Seattle’s bar scene – particularly in the faux-folksy Ballard neighborhood – doesn’t exactly scream “metal,” so it’s puzzling that aggressive acts, especially out-of-towners, always flock to the Sunset Tavern. The dim, red hue of the joint does loosen you up, but not enough to produce any audience movement in the narrow crowd space in front of the angled stage.

In keeping with tradition for local hardcore shows of any city, the bill featured four bands over the course of three hours, set-change times included. So opening sets by emotional sludgers Heiress and Botch-acolytes Great Falls flew by, as did Dog Shredder‘s main course.

The almost-local math-thrash group took the stage with a set of blinding, red columns of light beamed directly at the audience. It was a peculiar role-reversal – the band tearing through riffs from the shadows while the intimate audience watched from the spotlight. The crowd probably never reached over 30 people at one time, and by the end of a Thursday night, Dog Shredder was playing for maybe 15 people plus the apathetic Sunset staff. However, the whole front row felt a little like we were witnessing Seattle’s best, reluctantly-kept secret.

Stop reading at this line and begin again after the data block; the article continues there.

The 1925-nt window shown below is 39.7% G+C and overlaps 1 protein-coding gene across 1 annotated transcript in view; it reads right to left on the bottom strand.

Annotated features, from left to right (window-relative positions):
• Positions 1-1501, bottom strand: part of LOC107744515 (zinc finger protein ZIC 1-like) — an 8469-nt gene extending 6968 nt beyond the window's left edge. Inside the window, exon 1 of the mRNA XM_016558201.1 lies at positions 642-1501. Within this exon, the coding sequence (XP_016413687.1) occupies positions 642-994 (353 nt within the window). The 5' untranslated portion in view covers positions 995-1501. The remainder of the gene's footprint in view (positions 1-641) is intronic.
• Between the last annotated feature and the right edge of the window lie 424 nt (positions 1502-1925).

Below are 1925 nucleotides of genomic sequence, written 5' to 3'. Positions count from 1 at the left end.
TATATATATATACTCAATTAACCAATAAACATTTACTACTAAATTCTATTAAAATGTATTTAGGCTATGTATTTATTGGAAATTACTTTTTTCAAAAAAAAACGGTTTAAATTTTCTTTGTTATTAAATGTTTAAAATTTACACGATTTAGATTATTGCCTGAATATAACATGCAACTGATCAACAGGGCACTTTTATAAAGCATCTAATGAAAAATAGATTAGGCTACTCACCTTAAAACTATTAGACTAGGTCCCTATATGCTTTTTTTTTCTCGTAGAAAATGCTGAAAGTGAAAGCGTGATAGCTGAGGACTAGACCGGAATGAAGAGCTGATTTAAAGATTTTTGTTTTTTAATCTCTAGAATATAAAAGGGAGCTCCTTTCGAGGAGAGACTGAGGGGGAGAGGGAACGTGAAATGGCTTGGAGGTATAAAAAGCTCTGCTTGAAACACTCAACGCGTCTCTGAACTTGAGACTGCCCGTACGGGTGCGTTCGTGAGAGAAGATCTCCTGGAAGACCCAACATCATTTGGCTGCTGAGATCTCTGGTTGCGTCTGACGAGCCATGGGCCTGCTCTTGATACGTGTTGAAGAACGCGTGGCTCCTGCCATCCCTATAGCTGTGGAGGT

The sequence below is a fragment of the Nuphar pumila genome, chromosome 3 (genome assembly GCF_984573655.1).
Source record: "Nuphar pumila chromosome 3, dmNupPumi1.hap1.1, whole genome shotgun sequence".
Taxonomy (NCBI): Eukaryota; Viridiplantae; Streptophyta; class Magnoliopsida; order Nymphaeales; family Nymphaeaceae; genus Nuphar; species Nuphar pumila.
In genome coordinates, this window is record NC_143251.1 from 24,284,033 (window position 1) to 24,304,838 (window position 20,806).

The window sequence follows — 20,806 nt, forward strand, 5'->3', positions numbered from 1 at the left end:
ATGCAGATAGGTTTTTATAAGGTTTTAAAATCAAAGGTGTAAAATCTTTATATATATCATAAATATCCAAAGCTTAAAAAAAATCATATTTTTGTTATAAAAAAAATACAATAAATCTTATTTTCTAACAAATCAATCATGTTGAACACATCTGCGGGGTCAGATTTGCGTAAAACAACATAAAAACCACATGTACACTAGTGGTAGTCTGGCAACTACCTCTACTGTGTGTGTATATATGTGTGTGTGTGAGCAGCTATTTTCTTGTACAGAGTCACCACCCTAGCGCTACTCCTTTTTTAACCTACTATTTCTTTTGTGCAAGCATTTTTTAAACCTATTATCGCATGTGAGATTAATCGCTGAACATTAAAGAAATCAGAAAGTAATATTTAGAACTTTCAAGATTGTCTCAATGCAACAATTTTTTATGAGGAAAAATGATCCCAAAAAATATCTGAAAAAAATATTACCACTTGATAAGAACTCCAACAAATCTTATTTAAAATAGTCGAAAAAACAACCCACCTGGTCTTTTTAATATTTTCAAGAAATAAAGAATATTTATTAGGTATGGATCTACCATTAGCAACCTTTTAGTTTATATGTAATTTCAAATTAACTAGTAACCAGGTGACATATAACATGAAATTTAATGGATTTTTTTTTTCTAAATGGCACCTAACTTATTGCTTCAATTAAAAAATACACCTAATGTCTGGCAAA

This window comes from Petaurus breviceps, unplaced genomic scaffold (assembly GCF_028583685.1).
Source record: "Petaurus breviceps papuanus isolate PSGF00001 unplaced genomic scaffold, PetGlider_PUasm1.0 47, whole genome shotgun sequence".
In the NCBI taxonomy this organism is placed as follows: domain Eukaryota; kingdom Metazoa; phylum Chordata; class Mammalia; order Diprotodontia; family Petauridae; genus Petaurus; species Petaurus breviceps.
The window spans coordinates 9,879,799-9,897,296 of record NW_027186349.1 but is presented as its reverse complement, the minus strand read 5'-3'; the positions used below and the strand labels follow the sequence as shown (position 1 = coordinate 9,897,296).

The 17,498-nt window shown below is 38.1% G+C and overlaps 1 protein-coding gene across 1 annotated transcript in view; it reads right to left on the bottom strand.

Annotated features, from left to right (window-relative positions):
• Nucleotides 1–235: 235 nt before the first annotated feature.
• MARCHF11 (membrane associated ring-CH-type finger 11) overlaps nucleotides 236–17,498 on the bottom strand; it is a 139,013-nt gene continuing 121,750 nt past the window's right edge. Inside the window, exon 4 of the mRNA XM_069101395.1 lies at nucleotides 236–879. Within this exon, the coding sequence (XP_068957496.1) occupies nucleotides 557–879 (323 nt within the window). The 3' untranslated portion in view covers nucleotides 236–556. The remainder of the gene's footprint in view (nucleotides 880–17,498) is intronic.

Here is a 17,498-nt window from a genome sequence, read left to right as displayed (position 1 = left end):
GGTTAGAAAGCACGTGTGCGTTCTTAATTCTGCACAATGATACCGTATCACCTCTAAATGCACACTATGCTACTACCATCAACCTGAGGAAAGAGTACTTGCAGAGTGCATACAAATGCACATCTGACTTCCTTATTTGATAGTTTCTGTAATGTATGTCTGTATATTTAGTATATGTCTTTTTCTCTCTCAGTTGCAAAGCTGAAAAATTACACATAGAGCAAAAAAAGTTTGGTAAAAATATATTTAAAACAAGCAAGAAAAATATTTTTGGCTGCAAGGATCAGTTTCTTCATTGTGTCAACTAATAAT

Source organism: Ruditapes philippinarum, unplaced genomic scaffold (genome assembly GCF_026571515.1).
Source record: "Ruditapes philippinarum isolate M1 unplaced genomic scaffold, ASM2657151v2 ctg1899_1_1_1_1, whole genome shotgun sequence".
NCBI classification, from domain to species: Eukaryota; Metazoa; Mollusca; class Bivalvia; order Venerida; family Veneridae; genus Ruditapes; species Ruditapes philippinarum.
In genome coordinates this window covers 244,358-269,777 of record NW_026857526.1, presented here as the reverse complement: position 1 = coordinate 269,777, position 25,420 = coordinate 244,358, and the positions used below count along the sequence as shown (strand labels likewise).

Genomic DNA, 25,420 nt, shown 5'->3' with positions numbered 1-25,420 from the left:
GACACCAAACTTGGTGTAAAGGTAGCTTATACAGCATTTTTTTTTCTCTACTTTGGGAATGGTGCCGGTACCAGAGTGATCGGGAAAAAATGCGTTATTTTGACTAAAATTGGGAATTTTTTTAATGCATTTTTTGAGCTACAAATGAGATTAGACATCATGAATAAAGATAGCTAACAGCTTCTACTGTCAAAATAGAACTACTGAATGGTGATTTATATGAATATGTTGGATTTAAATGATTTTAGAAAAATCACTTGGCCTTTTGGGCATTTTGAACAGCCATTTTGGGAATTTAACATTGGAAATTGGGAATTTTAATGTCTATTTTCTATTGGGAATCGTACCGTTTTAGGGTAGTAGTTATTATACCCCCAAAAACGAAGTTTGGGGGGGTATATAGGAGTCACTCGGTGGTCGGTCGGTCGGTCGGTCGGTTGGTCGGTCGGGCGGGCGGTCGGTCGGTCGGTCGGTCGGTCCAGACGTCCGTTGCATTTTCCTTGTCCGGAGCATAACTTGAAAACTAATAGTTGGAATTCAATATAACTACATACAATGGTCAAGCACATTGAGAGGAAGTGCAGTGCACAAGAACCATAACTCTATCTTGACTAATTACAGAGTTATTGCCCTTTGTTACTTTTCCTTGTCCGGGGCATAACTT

The guys of Dog Shredder (Josh Holland, Noah Burns, and Jeff Johnson) played just five songs, opening with “Battle Toads” off of their Brass Tactics EP, followed by three newbies with titles following in the Spinal Tap/Dethklok tradition of their band name: “The Wrecking Ball Unchained“, “Uriah Herp“, and “Blood Maker.” They nailed all of these, but the Sunset’s iffy sound quality made listening to new material – especially stuff with so many twists and turns – a bit difficult.

Basically, once the guys figure out what works and what doesn’t on the new tracks, they need to lay it down in the studio ASAP, so the people can get what they need. To solidify this point, their closing track, and sole post-Brass Tactics recording, “Shadow Deserts” was immediately met with cheers, as well as two dudes drumming along on the monitors and a few people screaming the literally and metaphorically-apt chorus, pairing vultures and shadows with gumption and courage:

"Shadow Deserts"

Sound quality and early audience inhibition issues aside, Dog Shredder still killed it – foreshadowing what they could do with a longer set on an actual weekend, and with more recordings released beforehand to their fans. All of that would pretty much guarantee an audience as unruly as drummer Noah Burns’ beard, and according to frontman Josh Holland, it’s all in store for the near future. These guys make the Seattle local set exciting.